A clearing member can avoid a capital premium charge by either raising its capital level or reducing the risk in its portfolio. A clearing member that is monitoring market conditions and risk levels in its portfolio may take a variety of steps to reduce risk, including routing executed trades to other NSCC clearing members, limiting submissions from other broker-dealers that clear through it, or imposing other trading restrictions on its clients.
Reducing risk in an unsettled portfolio will typically result in reduced core clearing fund charges, which in turn reduces the likelihood that a clearing member will become subject to the capital premium charge. NSCC does not direct its members whether or how to take such steps, but it does expect members to be able to meet their margin requirements for clearing activity, including the capital premium charge if they incur it.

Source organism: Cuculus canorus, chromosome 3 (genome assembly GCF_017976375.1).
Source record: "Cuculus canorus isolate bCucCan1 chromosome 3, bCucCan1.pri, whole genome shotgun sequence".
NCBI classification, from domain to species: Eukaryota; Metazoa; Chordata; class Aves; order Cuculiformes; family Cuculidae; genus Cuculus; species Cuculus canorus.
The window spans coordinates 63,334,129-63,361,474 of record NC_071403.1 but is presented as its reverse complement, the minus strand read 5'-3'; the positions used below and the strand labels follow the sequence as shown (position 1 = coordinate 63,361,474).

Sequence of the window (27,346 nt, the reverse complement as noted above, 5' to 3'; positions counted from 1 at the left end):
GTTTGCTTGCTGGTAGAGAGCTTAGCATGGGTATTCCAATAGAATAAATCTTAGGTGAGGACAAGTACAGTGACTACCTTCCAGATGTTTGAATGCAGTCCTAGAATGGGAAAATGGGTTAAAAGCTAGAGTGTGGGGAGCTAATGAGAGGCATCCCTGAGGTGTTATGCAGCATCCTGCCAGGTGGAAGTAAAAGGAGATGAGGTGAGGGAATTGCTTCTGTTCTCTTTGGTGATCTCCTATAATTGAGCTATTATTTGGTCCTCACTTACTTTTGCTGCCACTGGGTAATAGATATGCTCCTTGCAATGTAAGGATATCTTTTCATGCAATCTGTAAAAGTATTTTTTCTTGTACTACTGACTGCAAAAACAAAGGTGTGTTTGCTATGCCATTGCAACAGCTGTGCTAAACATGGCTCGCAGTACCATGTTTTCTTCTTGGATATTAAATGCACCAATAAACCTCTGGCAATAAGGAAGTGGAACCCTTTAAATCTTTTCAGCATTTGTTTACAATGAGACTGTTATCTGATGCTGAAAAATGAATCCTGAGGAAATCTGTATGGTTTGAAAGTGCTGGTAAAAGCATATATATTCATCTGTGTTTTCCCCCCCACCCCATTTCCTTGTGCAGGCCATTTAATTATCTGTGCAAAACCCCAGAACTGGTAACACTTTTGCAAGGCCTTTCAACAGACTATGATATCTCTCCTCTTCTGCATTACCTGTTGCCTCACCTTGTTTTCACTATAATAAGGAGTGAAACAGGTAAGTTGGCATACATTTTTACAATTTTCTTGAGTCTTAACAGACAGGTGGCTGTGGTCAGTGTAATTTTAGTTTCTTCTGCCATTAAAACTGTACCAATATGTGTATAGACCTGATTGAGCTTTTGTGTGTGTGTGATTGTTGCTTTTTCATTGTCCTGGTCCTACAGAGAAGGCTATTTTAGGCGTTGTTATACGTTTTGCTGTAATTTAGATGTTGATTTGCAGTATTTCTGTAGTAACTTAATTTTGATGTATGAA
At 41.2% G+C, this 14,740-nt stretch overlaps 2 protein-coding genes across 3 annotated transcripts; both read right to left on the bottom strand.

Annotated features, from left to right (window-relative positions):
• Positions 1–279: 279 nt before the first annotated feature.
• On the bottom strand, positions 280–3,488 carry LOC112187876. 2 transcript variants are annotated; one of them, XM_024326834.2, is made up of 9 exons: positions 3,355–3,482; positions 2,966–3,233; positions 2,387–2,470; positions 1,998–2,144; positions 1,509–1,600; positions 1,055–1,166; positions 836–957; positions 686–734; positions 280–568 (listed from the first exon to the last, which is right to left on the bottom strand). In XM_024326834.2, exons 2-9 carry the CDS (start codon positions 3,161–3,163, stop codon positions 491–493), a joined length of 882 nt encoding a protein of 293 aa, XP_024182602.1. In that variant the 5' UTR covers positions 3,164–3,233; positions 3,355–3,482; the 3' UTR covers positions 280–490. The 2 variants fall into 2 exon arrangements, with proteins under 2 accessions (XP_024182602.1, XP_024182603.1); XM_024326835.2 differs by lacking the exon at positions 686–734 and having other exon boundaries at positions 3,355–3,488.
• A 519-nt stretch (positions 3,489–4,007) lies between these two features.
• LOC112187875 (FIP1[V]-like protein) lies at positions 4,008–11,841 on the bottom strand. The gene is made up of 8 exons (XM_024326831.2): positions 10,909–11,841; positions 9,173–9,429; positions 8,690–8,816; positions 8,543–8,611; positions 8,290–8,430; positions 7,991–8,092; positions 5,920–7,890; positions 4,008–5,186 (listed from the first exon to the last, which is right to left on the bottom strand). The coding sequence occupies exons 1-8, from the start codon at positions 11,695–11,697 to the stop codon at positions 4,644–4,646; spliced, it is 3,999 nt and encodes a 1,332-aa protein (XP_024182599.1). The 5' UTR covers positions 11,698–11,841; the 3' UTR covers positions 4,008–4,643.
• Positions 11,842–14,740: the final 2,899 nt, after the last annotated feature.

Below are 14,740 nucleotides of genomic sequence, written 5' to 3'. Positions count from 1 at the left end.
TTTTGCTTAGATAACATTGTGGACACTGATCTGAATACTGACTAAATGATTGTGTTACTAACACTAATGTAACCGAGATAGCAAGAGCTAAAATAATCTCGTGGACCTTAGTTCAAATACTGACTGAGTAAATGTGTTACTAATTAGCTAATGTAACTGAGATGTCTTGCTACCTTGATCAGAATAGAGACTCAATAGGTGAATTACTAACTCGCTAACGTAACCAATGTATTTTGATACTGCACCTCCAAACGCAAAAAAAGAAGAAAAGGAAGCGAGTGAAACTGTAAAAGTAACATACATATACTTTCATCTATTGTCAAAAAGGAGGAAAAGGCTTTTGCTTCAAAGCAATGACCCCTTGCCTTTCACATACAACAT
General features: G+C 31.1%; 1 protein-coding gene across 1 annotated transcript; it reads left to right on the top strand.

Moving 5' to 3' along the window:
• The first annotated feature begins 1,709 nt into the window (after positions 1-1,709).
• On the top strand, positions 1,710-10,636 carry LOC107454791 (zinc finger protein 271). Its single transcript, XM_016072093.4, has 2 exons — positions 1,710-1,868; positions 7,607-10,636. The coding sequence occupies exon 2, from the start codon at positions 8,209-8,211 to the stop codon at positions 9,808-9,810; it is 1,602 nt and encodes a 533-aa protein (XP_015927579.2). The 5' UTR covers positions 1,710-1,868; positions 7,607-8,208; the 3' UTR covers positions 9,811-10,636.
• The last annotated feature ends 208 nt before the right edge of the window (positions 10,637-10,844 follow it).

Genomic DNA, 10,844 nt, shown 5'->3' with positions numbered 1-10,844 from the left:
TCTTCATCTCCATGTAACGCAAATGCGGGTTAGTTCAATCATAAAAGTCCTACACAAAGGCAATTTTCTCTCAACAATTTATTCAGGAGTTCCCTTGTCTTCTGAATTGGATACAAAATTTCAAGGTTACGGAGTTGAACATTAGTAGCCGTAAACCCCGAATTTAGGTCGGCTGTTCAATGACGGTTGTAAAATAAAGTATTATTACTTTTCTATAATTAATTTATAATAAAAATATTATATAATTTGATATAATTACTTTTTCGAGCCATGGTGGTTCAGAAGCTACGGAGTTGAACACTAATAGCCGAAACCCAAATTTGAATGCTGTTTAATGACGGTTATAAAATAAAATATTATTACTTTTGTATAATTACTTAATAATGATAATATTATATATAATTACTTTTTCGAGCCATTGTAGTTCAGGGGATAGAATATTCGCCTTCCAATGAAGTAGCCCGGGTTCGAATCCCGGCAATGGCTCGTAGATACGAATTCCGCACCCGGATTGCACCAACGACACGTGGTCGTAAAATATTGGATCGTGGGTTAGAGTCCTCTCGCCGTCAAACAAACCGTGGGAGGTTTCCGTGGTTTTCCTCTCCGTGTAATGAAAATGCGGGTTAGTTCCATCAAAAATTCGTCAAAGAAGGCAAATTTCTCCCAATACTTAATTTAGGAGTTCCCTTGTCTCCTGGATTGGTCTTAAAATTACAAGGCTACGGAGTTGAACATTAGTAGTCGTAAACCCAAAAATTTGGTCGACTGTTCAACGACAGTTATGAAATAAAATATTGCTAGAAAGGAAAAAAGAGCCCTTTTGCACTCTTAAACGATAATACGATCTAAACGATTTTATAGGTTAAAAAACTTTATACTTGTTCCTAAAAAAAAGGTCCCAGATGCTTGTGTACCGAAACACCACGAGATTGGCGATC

Accelerated Securities Settlement
DTCC has long worked with the industry to identify ways to enhance efficiency and reduce costs in post-trade processing. Following a multi-year, industry-wide effort, securities settlement was shortened in 2017 from T+3 to T+2, achieving margin savings estimated at 25%. Shortening the settlement cycle beyond T+2 would reduce the risks that drive margin requirements and further reduce costs to clearing members.
Over the past year, DTCC has worked with a cross-section of clients and stakeholders to explore the benefits of moving to T+1 or T+0. DTCC has conducted pilot projects exploring new technologies that could be employed in accelerated settlement or even real-time gross settlement (RTGS).
Engagement with the industry and DTCC’s own assessment indicates that the industry is increasingly prepared to move to T+1. DTCC is working with the Securities Industry and Financial Markets Association (SIFMA) and the Investment Company Institute (ICI) to advance this important effort.